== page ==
From the managers to the floor workers and employees in other departments, resistance to Kaizen implementation can come from anywhere, as employees may believe that the improvement processes are actually a threat to the status quo and their positions in the organization.

The fact that Kaizen implementation can lead to a reduction of time spent on certain parts of the processes or the complete elimination of such processes can make production workers despair about their current jobs and the usefulness of their current skill set. To overcome this resistance, the workers must be reassured that the improvement processes are meant to expedite production and make work easier for them. They must also be given proper training.

Inconsistency in Efforts

One of the most crucial aspects of Kaizen implementation is continuity. Some manufacturing firms may be contented with any measure of progress achieved through the Kaizen implementation projects. As a result, they may tend to continue implementing the improvement processes with lax consistency, risking a reversion to the old ways. It’s imperative for companies to continue monitoring and enacting the improvement processes with cogent consistency even when substantial results have been achieved.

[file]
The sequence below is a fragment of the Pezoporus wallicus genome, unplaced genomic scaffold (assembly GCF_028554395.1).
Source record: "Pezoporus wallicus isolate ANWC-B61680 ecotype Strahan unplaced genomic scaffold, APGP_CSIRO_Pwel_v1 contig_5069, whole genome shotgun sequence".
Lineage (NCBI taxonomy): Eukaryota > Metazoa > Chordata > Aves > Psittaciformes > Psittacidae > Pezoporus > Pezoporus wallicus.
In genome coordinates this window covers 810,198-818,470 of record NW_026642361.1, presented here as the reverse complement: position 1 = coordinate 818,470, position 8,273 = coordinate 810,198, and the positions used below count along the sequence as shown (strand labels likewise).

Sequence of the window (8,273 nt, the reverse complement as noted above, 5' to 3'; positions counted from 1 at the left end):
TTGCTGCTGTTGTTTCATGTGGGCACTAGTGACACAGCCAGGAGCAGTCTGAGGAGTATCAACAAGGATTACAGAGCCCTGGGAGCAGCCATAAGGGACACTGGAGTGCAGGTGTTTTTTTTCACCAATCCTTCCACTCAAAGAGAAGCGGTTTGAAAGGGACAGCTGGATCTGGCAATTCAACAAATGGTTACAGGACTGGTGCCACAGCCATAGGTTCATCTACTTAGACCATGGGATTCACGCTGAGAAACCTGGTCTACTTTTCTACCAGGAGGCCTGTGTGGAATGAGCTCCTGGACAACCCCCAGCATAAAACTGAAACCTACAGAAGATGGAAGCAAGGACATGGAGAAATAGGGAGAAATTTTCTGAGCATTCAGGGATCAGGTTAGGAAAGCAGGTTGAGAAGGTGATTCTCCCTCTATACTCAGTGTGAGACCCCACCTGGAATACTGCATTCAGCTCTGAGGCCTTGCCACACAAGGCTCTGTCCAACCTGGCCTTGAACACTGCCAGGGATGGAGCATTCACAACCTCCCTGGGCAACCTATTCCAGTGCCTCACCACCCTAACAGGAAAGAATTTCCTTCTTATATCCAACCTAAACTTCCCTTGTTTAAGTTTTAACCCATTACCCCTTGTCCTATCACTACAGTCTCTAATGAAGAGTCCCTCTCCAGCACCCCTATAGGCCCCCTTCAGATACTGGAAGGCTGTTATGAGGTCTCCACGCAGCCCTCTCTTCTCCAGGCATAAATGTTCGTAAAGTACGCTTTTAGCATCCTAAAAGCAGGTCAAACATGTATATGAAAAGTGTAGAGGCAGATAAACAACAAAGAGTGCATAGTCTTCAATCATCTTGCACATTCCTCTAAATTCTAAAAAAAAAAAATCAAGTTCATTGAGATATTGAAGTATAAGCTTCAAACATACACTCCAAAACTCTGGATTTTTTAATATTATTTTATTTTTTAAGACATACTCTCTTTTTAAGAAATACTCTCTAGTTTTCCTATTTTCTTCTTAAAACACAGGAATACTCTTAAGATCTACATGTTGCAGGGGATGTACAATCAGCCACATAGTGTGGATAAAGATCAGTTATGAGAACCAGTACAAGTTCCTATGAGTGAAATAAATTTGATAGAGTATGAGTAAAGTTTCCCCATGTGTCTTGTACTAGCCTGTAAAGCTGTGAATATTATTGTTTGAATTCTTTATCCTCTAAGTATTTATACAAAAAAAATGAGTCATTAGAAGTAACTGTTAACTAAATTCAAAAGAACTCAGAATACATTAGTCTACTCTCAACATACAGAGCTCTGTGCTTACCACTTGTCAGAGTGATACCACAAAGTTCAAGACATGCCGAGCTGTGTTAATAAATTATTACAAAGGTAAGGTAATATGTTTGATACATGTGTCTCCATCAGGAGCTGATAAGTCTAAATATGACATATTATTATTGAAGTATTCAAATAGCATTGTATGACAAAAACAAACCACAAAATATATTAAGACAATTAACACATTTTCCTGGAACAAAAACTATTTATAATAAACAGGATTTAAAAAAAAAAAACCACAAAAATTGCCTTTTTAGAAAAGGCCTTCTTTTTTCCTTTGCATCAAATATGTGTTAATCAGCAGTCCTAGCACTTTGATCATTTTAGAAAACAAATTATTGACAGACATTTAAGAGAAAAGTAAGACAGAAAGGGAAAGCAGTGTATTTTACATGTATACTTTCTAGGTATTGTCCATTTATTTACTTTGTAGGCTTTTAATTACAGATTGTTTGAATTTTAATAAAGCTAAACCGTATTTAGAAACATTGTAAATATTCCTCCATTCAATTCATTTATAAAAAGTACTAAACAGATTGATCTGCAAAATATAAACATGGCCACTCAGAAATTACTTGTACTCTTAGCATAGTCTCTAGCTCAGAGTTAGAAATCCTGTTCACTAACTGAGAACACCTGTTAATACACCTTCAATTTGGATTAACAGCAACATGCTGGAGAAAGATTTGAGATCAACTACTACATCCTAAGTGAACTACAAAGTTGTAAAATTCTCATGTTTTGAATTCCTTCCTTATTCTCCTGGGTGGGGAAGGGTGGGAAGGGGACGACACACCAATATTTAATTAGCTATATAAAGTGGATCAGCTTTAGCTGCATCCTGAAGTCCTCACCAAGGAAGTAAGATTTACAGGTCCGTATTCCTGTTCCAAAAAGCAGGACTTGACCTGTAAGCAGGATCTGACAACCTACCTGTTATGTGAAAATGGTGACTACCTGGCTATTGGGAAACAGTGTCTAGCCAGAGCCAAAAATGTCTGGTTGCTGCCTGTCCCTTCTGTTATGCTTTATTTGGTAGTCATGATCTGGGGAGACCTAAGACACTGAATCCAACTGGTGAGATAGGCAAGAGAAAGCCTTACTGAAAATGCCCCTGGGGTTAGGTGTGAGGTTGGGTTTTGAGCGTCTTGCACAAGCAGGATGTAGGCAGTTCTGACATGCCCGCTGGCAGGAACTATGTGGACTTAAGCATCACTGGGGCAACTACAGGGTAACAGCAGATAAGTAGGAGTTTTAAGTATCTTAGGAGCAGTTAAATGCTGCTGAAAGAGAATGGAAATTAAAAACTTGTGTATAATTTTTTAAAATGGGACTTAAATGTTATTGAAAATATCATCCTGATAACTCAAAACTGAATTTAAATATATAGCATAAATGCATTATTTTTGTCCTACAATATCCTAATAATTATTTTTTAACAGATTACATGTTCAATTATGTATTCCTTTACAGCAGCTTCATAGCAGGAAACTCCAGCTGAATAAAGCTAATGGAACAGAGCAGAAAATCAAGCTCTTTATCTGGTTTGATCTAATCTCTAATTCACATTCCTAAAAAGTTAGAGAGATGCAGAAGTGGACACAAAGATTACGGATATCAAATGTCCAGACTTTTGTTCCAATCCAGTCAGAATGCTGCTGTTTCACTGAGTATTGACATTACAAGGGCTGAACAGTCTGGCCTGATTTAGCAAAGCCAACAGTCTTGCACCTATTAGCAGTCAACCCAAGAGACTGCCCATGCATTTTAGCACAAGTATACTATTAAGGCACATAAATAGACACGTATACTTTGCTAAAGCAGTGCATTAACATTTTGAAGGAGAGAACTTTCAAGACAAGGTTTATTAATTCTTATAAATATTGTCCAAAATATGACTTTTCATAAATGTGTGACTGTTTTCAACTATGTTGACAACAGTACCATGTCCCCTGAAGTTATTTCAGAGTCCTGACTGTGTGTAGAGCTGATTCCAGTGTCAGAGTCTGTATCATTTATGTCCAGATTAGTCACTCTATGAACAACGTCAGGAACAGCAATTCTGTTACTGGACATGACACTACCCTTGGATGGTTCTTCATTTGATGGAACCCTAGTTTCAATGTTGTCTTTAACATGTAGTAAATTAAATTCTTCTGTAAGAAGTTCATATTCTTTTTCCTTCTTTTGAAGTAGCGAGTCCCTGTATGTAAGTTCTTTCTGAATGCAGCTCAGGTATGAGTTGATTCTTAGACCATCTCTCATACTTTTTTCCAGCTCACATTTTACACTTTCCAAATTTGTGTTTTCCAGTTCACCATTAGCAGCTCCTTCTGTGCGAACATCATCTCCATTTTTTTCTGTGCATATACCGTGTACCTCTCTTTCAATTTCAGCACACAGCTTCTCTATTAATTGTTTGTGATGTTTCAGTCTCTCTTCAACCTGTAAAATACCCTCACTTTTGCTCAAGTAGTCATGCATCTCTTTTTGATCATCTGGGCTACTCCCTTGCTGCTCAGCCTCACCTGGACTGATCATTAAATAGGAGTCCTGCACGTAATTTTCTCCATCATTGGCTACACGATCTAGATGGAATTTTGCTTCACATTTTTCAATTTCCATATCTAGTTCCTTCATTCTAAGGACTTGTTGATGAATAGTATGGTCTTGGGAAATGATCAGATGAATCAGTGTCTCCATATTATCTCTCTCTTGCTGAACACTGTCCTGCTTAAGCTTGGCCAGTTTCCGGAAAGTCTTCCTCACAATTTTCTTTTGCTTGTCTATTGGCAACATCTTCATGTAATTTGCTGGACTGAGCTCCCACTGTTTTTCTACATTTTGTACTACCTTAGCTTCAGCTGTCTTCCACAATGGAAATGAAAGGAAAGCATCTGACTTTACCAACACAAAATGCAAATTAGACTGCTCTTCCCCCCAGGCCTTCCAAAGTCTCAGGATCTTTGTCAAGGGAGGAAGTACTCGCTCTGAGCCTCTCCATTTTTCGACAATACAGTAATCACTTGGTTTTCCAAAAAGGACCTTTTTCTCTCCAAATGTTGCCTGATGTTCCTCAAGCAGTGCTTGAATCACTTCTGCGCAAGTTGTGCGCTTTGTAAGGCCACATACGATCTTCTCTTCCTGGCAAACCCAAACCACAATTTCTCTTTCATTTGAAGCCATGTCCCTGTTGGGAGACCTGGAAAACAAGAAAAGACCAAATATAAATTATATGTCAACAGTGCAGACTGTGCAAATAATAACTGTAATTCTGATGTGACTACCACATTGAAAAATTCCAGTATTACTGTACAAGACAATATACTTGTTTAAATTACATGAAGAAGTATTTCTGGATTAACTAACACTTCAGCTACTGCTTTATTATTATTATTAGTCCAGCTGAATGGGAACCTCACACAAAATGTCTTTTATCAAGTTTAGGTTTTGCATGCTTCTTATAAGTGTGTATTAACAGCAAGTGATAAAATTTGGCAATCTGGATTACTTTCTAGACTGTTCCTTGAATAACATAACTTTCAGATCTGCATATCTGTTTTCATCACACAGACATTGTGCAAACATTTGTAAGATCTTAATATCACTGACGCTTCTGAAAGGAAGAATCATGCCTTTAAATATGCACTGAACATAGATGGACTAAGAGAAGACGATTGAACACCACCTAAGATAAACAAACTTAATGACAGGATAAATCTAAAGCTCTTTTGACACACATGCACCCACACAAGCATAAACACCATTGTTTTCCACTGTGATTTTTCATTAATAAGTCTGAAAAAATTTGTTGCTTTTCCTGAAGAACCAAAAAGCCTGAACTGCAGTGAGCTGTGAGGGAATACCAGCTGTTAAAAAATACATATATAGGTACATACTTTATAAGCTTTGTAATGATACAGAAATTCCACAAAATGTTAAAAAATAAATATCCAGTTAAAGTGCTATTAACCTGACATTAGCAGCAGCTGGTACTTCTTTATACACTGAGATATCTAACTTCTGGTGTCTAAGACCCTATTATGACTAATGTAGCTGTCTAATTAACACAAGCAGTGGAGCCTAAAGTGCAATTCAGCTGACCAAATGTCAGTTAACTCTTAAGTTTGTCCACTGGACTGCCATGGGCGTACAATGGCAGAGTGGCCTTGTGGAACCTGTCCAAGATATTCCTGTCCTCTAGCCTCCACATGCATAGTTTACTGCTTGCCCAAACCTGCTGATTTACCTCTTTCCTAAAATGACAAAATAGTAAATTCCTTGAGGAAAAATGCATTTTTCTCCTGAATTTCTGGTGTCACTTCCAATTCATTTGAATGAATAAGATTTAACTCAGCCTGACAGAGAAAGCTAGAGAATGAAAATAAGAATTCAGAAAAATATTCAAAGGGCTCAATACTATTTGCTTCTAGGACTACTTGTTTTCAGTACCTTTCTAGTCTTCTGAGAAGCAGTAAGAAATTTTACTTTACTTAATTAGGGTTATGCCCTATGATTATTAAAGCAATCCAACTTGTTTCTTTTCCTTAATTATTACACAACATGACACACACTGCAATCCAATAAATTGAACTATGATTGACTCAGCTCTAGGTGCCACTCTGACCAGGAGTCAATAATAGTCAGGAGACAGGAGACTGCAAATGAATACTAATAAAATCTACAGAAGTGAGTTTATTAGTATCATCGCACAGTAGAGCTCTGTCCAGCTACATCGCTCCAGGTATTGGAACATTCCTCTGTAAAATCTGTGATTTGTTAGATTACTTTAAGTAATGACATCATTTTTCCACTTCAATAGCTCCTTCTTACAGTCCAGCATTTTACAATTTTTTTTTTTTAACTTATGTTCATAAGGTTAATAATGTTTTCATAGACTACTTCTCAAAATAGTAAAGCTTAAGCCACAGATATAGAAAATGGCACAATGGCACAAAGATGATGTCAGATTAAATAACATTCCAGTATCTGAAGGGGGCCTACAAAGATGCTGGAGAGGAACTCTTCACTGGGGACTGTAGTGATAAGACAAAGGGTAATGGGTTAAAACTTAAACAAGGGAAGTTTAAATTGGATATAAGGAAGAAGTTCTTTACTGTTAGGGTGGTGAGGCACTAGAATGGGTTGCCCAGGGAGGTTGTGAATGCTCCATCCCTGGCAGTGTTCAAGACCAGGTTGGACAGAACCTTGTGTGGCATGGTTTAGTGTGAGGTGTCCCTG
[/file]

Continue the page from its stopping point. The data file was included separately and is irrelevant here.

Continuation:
Conclusion

Kaizen implementation in the manufacturing industry entails curtailing waste in various areas of production as well as the continuous improvement of workflow, quality, and delivery in the production processes.

Our company can help you ensure that the most common obstacles to Kaizen implementation do not prevent you from enjoying competitiveness in the 4th industrial revolution. We’re ready to offer you our well-rounded expertise and our powerful solution to help you to roll out continuous improvement processes in your organization.